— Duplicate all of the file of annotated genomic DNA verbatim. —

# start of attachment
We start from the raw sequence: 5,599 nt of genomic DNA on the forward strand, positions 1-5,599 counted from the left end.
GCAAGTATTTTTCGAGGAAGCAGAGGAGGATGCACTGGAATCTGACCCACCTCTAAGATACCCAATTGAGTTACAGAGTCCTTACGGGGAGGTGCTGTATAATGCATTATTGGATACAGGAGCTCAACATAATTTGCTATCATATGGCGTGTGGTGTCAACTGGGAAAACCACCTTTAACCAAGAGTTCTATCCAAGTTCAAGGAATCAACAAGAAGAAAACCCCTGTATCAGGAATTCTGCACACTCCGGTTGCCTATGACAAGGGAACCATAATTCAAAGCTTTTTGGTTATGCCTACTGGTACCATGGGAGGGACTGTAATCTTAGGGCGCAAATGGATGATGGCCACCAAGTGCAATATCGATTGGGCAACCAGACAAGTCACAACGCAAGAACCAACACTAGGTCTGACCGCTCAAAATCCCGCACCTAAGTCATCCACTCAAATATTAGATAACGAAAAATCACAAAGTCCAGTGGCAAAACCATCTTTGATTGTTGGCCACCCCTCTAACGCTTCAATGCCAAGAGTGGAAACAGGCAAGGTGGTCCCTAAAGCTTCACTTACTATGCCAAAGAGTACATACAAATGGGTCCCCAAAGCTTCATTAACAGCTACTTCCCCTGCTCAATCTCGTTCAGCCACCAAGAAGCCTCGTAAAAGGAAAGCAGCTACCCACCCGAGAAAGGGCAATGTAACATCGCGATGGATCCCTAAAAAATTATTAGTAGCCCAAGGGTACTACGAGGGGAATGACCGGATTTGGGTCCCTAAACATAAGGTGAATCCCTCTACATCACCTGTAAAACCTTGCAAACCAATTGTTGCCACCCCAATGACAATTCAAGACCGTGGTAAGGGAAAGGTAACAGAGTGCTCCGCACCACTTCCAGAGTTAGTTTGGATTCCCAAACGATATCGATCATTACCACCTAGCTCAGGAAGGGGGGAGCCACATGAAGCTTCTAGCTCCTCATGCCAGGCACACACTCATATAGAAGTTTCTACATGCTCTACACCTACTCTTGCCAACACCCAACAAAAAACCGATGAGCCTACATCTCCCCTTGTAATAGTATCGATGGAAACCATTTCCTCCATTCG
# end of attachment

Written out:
We start from the raw sequence: 5,599 nt of genomic DNA on the forward strand, positions 1-5,599 counted from the left end.
GCAAGTATTTTTCGAGGAAGCAGAGGAGGATGCACTGGAATCTGACCCACCTCTAAGATACCCAATTGAGTTACAGAGTCCTTACGGGGAGGTGCTGTATAATGCATTATTGGATACAGGAGCTCAACATAATTTGCTATCATATGGCGTGTGGTGTCAACTGGGAAAACCACCTTTAACCAAGAGTTCTATCCAAGTTCAAGGAATCAACAAGAAGAAAACCCCTGTATCAGGAATTCTGCACACTCCGGTTGCCTATGACAAGGGAACCATAATTCAAAGCTTTTTGGTTATGCCTACTGGTACCATGGGAGGGACTGTAATCTTAGGGCGCAAATGGATGATGGCCACCAAGTGCAATATCGATTGGGCAACCAGACAAGTCACAACGCAAGAACCAACACTAGGTCTGACCGCTCAAAATCCCGCACCTAAGTCATCCACTCAAATATTAGATAACGAAAAATCACAAAGTCCAGTGGCAAAACCATCTTTGATTGTTGGCCACCCCTCTAACGCTTCAATGCCAAGAGTGGAAACAGGCAAGGTGGTCCCTAAAGCTTCACTTACTATGCCAAAGAGTACATACAAATGGGTCCCCAAAGCTTCATTAACAGCTACTTCCCCTGCTCAATCTCGTTCAGCCACCAAGAAGCCTCGTAAAAGGAAAGCAGCTACCCACCCGAGAAAGGGCAATGTAACATCGCGATGGATCCCTAAAAAATTATTAGTAGCCCAAGGGTACTACGAGGGGAATGACCGGATTTGGGTCCCTAAACATAAGGTGAATCCCTCTACATCACCTGTAAAACCTTGCAAACCAATTGTTGCCACCCCAATGACAATTCAAGACCGTGGTAAGGGAAAGGTAACAGAGTGCTCCGCACCACTTCCAGAGTTAGTTTGGATTCCCAAACGATATCGATCATTACCACCTAGCTCAGGAAGGGGGGAGCCACATGAAGCTTCTAGCTCCTCATGCCAGGCACACACTCATATAGAAGTTTCTACATGCTCTACACCTACTCTTGCCAACACCCAACAAAAAACCGATGAGCCTACATCTCCCCTTGTAATAGTATCGATGGAAACCATTTCCTCCATTCG